Bernadette Garcia: Hospitality and a serenade in Nevada City
June 7, 2018
I am not a local.
Although I was born in Los Angeles, raised in Pasadena, and still consider myself a "California girl," most of my adult life has been spent in other places: Paris; Florida, New Hampshire, and for the largest portion, Reno, Nevada, which I currently call home.
The first time I visited Nevada City was sometime in the '90s, before widespread internet. The only magazine to which I subscribed, "National Geographic Traveler," had a tiny blurb about the town so I dragged a friend out for a day trip and fell in love with the history, the architecture, a little coffee shop that no longer exists and the stunning vistas of the foothills.
Much as I loved this gem of a place, I did not return until four years ago, when, in a serendipitous moment, another friend told me that a theater company "somewhere near" Reno was holding auditions for "Miss Saigon." Years before, I had auditioned for the first national tour, hence it was always a dream of mine to do it. I searched for the audition notice online and discovered the Community Asian Theatre of the Sierra, or CATS, as they are more easily known. And on a whim, I decided to audition.
And what I rediscovered ... is that just about every person I met has been kind, welcoming and generous.
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That whim brought me back to this charming Gold Rush country for what amounted to about a month in total. I enjoyed the beautiful area comprising Nevada City, Grass Valley and the surrounding neighborhoods. Best of all, I made some wonderful friends and acquaintances while performing in "Miss Saigon." The people here were really what touched my heart.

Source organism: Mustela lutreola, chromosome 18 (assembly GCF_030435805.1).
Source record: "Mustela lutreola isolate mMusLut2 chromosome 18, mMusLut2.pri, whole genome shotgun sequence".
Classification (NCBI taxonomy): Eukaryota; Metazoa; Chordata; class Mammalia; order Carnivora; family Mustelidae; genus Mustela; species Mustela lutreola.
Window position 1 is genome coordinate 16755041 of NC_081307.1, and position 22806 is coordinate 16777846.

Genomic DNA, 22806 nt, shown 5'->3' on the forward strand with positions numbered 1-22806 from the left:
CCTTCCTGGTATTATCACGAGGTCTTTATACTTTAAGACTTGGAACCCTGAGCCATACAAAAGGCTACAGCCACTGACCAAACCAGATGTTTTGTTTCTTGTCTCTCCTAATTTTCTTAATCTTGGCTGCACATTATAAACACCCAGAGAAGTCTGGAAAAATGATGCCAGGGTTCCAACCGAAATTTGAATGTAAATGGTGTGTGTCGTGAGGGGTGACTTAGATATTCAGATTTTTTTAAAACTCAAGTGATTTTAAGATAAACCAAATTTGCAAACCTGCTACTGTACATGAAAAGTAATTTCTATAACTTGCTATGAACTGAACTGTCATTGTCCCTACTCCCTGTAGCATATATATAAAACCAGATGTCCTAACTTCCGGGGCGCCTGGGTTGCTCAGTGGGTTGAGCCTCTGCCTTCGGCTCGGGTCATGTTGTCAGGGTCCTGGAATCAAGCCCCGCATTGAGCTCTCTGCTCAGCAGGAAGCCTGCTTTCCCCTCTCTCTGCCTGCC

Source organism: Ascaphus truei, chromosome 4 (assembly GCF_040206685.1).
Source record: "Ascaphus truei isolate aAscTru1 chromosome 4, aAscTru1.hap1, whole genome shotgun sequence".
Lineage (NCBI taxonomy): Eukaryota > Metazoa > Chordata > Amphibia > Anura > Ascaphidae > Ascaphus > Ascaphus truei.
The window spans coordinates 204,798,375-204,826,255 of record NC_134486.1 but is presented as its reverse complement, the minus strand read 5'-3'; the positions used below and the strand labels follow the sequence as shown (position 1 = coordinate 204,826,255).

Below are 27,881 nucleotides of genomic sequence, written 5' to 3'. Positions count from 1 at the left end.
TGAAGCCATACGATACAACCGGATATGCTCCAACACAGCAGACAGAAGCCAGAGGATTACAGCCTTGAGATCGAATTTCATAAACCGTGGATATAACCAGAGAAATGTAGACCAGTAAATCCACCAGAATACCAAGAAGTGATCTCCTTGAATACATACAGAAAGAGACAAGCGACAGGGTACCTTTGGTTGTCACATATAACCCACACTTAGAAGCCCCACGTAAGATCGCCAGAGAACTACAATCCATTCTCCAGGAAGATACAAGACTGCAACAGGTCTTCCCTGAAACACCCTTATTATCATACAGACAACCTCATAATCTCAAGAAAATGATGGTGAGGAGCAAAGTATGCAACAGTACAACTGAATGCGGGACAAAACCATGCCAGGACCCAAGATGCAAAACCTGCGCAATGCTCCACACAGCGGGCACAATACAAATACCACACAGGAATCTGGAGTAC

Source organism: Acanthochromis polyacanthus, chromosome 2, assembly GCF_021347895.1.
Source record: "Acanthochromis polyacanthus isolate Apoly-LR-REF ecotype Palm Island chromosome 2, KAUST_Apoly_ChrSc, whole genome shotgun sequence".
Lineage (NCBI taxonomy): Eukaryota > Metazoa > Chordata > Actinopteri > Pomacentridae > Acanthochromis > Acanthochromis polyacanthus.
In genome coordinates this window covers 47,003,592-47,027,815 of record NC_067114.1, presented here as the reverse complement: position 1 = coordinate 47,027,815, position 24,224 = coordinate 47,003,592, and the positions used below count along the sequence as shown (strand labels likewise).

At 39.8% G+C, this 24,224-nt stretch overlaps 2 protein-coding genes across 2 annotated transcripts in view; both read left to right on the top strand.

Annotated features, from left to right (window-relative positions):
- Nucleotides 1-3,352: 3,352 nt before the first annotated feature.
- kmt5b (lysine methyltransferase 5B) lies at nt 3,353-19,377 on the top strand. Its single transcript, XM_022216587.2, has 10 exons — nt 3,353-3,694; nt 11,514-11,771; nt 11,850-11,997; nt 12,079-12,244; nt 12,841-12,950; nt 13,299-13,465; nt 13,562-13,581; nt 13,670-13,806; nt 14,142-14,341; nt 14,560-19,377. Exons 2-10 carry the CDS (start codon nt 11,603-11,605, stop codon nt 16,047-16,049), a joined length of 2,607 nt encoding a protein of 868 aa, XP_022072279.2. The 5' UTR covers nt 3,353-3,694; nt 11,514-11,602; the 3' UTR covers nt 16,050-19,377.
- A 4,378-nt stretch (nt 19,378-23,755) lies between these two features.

It took me a while, but I finally returned to Nevada City to perform in CATS' recent production, "South Pacific." My perspective was a little different this time around and I had lost touch with some of the friends I made during my last visit, although I would be happy to reconnect with them. I decided to make more of an effort to see what I could, play tourist, talk to everyone I encountered.
I signed up to take Zumba at a gym on Cedar Ridge. I have tried to eat at as many different restaurants as I could. I took the guided wildflower hike at Buttermilk Bend. I gloried in the tulips at Ananda Village. I saw a movie at the Del Oro. I have walked up and down Broad Street so many times that I could practically walk it blind-folded. I can now give great recommendations to visitors! I wanted to ride the narrow-gauge train. I learned the staircase shortcut by the Red Castle.
And what I rediscovered, other than the fact that everybody seems to know everybody here, is that just about every person I met has been kind, welcoming and generous. When people hear that I'm a visiting artist from Reno, I can think of about a dozen offers of lodging or invitations to dinner I received — almost immediately upon meeting me. As a city girl, it has been a pleasant surprise to find that this type of friendly trust still exists.
In closing, I would like to give a heartfelt "thank you" to all the lovely people I have met here: from the good folks who have given me lodging to the ladies at Zumba who were so excited to see the show. From the new friends I've made to the patrons at the restaurant who serenaded me with "Bloody Mary" when they saw me walk past (sorry if I seemed overwhelmed — you took me by complete surprise!).
But I am especially grateful to CATS for inviting me back and making it possible for me to perform in the gorgeous Nevada Theatre again with an extraordinary cast and crew.
Nevada City, your hospitality has been grand. I am not a local; however, I feel like an honorary local now. For you true locals, know that you have something special here.
Bernadette Garcia lives in Reno. She wishes that she could stay here longer, but has yet to win the lottery. Please feel free to serenade her if you see her. She promises she won't run away next time.
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